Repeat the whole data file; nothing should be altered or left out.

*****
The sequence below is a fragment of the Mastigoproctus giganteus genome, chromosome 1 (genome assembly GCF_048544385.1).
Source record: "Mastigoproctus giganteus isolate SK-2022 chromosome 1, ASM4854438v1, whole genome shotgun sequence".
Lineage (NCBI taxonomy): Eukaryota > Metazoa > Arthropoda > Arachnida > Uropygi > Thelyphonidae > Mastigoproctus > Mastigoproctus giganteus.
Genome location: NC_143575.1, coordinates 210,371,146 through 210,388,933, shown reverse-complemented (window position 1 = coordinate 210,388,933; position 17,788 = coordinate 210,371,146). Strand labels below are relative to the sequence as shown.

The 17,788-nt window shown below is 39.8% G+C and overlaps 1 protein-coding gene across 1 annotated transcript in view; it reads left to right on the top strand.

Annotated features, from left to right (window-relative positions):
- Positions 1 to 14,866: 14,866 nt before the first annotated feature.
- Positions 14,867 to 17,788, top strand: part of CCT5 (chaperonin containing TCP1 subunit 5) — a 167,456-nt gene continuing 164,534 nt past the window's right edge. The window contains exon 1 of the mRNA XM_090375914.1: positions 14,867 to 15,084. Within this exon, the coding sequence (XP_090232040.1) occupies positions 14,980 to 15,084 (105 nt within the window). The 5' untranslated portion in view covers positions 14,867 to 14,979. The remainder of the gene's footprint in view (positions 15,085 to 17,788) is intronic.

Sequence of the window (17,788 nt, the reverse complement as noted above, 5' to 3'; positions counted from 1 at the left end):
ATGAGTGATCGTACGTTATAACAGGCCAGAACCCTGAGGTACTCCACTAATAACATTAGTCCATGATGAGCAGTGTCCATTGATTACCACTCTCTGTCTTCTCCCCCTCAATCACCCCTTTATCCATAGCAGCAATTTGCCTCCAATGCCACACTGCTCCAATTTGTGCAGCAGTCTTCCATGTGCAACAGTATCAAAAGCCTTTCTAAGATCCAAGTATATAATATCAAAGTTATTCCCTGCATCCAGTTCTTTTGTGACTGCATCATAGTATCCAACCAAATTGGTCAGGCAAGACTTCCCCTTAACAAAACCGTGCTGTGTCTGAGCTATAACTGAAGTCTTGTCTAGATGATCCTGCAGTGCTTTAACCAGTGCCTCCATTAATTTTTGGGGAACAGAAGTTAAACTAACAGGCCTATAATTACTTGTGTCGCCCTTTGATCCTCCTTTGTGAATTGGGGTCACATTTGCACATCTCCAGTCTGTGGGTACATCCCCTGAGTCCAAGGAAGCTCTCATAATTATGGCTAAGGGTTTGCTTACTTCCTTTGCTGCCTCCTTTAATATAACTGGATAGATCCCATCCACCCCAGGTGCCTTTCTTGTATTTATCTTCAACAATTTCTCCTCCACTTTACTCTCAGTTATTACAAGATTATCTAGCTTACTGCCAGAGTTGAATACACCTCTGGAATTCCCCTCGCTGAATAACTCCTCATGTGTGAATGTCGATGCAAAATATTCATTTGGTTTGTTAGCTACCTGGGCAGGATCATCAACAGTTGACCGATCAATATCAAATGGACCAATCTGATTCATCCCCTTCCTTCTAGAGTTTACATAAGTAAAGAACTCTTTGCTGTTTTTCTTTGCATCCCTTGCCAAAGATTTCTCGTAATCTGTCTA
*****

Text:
The sequence below is a fragment of the Mastigoproctus giganteus genome, chromosome 1 (genome assembly GCF_048544385.1).
Source record: "Mastigoproctus giganteus isolate SK-2022 chromosome 1, ASM4854438v1, whole genome shotgun sequence".
Lineage (NCBI taxonomy): Eukaryota > Metazoa > Arthropoda > Arachnida > Uropygi > Thelyphonidae > Mastigoproctus > Mastigoproctus giganteus.
Genome location: NC_143575.1, coordinates 210,371,146 through 210,388,933, shown reverse-complemented (window position 1 = coordinate 210,388,933; position 17,788 = coordinate 210,371,146). Strand labels below are relative to the sequence as shown.

The 17,788-nt window shown below is 39.8% G+C and overlaps 1 protein-coding gene across 1 annotated transcript in view; it reads left to right on the top strand.

Annotated features, from left to right (window-relative positions):
- Positions 1 to 14,866: 14,866 nt before the first annotated feature.
- Positions 14,867 to 17,788, top strand: part of CCT5 (chaperonin containing TCP1 subunit 5) — a 167,456-nt gene continuing 164,534 nt past the window's right edge. The window contains exon 1 of the mRNA XM_090375914.1: positions 14,867 to 15,084. Within this exon, the coding sequence (XP_090232040.1) occupies positions 14,980 to 15,084 (105 nt within the window). The 5' untranslated portion in view covers positions 14,867 to 14,979. The remainder of the gene's footprint in view (positions 15,085 to 17,788) is intronic.

Sequence of the window (17,788 nt, the reverse complement as noted above, 5' to 3'; positions counted from 1 at the left end):
ATGAGTGATCGTACGTTATAACAGGCCAGAACCCTGAGGTACTCCACTAATAACATTAGTCCATGATGAGCAGTGTCCATTGATTACCACTCTCTGTCTTCTCCCCCTCAATCACCCCTTTATCCATAGCAGCAATTTGCCTCCAATGCCACACTGCTCCAATTTGTGCAGCAGTCTTCCATGTGCAACAGTATCAAAAGCCTTTCTAAGATCCAAGTATATAATATCAAAGTTATTCCCTGCATCCAGTTCTTTTGTGACTGCATCATAGTATCCAACCAAATTGGTCAGGCAAGACTTCCCCTTAACAAAACCGTGCTGTGTCTGAGCTATAACTGAAGTCTTGTCTAGATGATCCTGCAGTGCTTTAACCAGTGCCTCCATTAATTTTTGGGGAACAGAAGTTAAACTAACAGGCCTATAATTACTTGTGTCGCCCTTTGATCCTCCTTTGTGAATTGGGGTCACATTTGCACATCTCCAGTCTGTGGGTACATCCCCTGAGTCCAAGGAAGCTCTCATAATTATGGCTAAGGGTTTGCTTACTTCCTTTGCTGCCTCCTTTAATATAACTGGATAGATCCCATCCACCCCAGGTGCCTTTCTTGTATTTATCTTCAACAATTTCTCCTCCACTTTACTCTCAGTTATTACAAGATTATCTAGCTTACTGCCAGAGTTGAATACACCTCTGGAATTCCCCTCGCTGAATAACTCCTCATGTGTGAATGTCGATGCAAAATATTCATTTGGTTTGTTAGCTACCTGGGCAGGATCATCAACAGTTGACCGATCAATATCAAATGGACCAATCTGATTCATCCCCTTCCTTCTAGAGTTTACATAAGTAAAGAACTCTTTGCTGTTTTTCTTTGCATCCCTTGCCAAAGATTTCTCGTAATCTGTCTA